Reach Out to Neighbors – A Project

Averill Woods Neighborhood Yard Sale, Wes Thorp, photographer

My inventory shows my score for building local community is abysmally low. I live in a suburb.  After reading in Bill McKibben’s book, Eaarth , about Micheal Wood-Lewis’ efforts to connect residents in his neighborhood through a community forum that he created online, I realized I could do the same thing without a lot of effort.

I did a little online research on the subject. Here are some of the links I found interesting:

Front Porch Forum The network created by Micheal Woods-Lewis.  After building this network to connect his neighbors, he expanded the site to connect towns throughout Vermont.  This network is still limited to towns in Vermont now.  They have some good information on how to spearhead a local forum. Look at their  sample newsletter to see a  format that has worked for others.

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E Democracy allows you to host an online forum on their site. This site seems to be focused on creating citizen engagement around a neighborhood issue rather than enhancing general neighborhood connection.  The site does have resources for general connection which they call a Neighbors Forum.  See the Twin Cities Site here for a sample of what their site will look like to your community members.  A non-profit hosts the site, so no ads will appear in your forum. This site emphasizes that a single person will need to take the lead in getting the community built, and provides resources to do this.  Their blog and wiki seem to be great resources for building a neighborhood forum though the sites they create are not the flashiest.

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Neighbortree is an online site that allows your neighborhood to build at website for community connection. I’m not sure how active this option is or how available it is to the southeast. This site does not emphasize the need for a leader to build the forum (and so the forum participation will probably be very low without this leadership.) It seems like ads will support your site. I’m not sure about your privacy, since this is an online for profit site supported by ads (though the ads are from local small and medium-sized businesses).  Here is what a site will look like.

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Localblox is another online site with very flashy interface.  This site is supported by ads.  It seems to be geared toward giving local businesses a place to advertise at low-cost and not toward building community.  Check availability in your local area.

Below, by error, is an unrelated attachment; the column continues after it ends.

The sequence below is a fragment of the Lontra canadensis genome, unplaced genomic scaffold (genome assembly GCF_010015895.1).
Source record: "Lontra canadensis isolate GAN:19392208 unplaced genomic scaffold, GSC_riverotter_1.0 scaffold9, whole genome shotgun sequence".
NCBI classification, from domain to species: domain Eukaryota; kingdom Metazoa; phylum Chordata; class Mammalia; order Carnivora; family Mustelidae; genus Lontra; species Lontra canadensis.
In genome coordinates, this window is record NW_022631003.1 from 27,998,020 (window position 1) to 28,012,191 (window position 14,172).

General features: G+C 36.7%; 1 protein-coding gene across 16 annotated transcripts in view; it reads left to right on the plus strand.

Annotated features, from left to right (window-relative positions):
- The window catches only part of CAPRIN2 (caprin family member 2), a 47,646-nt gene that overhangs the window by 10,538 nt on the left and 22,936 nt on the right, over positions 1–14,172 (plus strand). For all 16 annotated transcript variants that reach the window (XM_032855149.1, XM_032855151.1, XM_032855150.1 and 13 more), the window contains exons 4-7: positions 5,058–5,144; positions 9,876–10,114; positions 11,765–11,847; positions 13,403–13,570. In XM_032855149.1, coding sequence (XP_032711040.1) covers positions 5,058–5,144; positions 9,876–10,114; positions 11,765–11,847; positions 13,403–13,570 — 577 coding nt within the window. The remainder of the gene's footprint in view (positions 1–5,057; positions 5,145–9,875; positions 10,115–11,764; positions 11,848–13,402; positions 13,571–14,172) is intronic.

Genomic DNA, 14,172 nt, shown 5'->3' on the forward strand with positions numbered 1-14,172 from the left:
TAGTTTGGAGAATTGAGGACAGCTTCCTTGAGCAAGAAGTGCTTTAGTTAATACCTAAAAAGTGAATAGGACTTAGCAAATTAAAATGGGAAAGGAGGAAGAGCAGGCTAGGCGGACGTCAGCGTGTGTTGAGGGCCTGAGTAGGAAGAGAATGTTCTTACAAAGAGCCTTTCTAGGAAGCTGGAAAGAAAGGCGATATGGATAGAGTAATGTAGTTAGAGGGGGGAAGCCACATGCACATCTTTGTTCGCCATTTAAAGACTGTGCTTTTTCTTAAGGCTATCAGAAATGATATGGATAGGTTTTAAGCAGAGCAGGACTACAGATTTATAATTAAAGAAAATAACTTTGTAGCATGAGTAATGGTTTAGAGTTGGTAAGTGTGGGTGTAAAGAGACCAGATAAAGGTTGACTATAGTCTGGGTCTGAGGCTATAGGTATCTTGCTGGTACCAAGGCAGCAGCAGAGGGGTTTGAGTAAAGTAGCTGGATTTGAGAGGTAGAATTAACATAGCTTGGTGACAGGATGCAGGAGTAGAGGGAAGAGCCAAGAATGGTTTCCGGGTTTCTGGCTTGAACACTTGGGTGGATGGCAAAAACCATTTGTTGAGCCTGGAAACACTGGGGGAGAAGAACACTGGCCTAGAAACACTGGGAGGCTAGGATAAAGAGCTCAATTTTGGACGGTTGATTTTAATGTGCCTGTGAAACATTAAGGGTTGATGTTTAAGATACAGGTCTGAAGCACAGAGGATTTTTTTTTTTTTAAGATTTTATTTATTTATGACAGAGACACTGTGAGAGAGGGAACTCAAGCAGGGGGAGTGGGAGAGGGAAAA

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Hey Neighbor is a  new site I read about on It also emphasizes the need for a person to take the lead in getting folks engaged on the site. It provides an opportunity to exchange microfavors, small favors that you can do for your neighbors to help build community and posts announcements for people in your community. Hey Neighbor marks my as a 1 square mile area around where I live. I couldn’t find an easy link to a sample newsletter (they don’t create a “newsletter”, but if you watch the video(on the home page and others), they show you what a active site looks like.

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Of course, I can build probably build a site of my own using Google sites, Online Groups or even WordPress using these ideas.

For now, I just joined Hey  I’m going to look into instigates the growth of my community network using these tools particularly the e-democracy resources. I think I’ll kick it off by inviting my neighbors to a joint yard sale in September (no waste).

Reach Out to Neighbors – Project Information:

  • Leverage Point Priority: E (Evolve system structure, increasing local and renewable.)
  • Importance: A
  • Difficulty: 1 (signing up is not very difficult, nor is reaching out a little more)
  • Cost: $0 There may be some minimal cost (printing flyers) in money and time if I take on more of a leadership role.
  • Comments on functions: This activity will Increase diversity of community member resources.  It will also Increase reciprocity and help build local community.